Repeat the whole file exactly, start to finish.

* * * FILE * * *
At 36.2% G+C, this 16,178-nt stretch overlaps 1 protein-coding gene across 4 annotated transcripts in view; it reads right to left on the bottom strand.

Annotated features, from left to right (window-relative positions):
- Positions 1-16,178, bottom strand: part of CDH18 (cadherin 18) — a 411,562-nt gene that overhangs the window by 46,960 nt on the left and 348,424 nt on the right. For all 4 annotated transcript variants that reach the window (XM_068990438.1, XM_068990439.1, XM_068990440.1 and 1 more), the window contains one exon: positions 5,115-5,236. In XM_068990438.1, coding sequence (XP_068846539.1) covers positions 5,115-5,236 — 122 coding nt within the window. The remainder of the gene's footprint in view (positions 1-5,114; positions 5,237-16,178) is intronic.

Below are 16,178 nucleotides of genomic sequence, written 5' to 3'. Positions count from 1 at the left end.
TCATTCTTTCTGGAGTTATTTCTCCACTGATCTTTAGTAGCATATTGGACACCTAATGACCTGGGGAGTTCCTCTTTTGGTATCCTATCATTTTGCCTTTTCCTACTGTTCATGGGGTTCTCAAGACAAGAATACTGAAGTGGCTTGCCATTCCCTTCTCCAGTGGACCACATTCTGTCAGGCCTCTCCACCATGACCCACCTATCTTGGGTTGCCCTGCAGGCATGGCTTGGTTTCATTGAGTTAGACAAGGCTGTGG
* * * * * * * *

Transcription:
At 36.2% G+C, this 16,178-nt stretch overlaps 1 protein-coding gene across 4 annotated transcripts in view; it reads right to left on the bottom strand.

Annotated features, from left to right (window-relative positions):
- Positions 1-16,178, bottom strand: part of CDH18 (cadherin 18) — a 411,562-nt gene that overhangs the window by 46,960 nt on the left and 348,424 nt on the right. For all 4 annotated transcript variants that reach the window (XM_068990438.1, XM_068990439.1, XM_068990440.1 and 1 more), the window contains one exon: positions 5,115-5,236. In XM_068990438.1, coding sequence (XP_068846539.1) covers positions 5,115-5,236 — 122 coding nt within the window. The remainder of the gene's footprint in view (positions 1-5,114; positions 5,237-16,178) is intronic.

Below are 16,178 nucleotides of genomic sequence, written 5' to 3'. Positions count from 1 at the left end.
TCATTCTTTCTGGAGTTATTTCTCCACTGATCTTTAGTAGCATATTGGACACCTAATGACCTGGGGAGTTCCTCTTTTGGTATCCTATCATTTTGCCTTTTCCTACTGTTCATGGGGTTCTCAAGACAAGAATACTGAAGTGGCTTGCCATTCCCTTCTCCAGTGGACCACATTCTGTCAGGCCTCTCCACCATGACCCACCTATCTTGGGTTGCCCTGCAGGCATGGCTTGGTTTCATTGAGTTAGACAAGGCTGTGG